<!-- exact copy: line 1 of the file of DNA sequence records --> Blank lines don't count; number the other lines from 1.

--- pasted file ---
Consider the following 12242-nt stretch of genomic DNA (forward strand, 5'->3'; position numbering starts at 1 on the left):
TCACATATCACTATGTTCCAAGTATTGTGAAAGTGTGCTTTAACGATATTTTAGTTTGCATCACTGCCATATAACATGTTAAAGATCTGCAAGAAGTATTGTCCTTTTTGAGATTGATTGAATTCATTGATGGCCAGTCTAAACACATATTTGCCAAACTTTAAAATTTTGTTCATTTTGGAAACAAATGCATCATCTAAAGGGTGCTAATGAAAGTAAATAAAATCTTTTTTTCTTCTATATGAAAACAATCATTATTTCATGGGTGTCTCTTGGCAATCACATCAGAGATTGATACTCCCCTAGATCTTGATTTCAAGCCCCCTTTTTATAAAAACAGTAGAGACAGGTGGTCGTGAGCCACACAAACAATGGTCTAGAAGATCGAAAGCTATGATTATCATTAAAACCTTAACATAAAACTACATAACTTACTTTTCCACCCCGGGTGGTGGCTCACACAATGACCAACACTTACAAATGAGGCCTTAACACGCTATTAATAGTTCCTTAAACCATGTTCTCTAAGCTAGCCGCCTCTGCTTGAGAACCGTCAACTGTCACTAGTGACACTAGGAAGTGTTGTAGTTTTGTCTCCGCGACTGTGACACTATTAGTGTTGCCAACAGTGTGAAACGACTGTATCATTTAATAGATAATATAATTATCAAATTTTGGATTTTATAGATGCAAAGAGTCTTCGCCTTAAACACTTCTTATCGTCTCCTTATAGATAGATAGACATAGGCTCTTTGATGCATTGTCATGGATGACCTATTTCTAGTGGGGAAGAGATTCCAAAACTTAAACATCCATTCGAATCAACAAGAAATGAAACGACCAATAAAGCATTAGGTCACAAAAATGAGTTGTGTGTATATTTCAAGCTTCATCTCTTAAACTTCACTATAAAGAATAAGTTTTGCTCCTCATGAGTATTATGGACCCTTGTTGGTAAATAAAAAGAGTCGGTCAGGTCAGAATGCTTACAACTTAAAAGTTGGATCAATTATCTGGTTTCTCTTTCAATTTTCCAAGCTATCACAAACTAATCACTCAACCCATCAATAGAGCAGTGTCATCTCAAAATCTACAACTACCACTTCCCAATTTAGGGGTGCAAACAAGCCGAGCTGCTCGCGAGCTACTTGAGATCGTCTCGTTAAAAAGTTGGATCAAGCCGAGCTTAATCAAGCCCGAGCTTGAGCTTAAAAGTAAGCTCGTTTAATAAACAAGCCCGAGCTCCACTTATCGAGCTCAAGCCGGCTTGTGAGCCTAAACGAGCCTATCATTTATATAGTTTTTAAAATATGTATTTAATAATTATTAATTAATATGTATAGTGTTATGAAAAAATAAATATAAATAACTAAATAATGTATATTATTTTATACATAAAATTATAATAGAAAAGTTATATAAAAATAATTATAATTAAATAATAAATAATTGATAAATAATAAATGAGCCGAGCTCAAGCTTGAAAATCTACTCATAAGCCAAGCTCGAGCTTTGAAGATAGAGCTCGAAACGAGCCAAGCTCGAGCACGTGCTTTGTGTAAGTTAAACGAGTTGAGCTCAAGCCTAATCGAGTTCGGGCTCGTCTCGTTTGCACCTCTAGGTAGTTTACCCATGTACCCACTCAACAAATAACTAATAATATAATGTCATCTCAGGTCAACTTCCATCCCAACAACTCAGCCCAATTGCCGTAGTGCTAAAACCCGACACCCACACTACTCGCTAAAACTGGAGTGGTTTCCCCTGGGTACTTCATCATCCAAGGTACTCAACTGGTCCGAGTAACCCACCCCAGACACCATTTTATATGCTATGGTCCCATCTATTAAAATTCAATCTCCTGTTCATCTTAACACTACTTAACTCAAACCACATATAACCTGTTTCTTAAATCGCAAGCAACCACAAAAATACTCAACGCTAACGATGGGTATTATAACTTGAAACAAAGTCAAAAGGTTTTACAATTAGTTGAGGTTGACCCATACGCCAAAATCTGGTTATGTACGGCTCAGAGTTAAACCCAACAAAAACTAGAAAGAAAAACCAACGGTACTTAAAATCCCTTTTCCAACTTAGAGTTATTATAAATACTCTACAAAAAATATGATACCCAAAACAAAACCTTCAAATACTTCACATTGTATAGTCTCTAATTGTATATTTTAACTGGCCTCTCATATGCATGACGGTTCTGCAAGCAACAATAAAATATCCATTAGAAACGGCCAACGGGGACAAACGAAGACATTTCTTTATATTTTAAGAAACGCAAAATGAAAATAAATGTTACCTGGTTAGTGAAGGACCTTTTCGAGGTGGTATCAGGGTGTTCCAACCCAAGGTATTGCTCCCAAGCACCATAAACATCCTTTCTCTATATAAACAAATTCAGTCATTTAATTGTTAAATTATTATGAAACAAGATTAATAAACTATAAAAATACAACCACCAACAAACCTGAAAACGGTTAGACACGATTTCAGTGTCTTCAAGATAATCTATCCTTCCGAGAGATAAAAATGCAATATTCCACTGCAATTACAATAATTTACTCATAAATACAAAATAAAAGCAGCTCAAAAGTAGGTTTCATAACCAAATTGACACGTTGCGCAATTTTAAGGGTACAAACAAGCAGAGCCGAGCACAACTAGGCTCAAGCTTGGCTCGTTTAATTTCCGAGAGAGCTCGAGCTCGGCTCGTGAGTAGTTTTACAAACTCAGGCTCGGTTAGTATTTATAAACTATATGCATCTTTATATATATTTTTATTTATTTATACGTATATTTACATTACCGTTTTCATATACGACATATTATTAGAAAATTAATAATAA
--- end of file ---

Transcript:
Consider the following 12242-nt stretch of genomic DNA (forward strand, 5'->3'; position numbering starts at 1 on the left):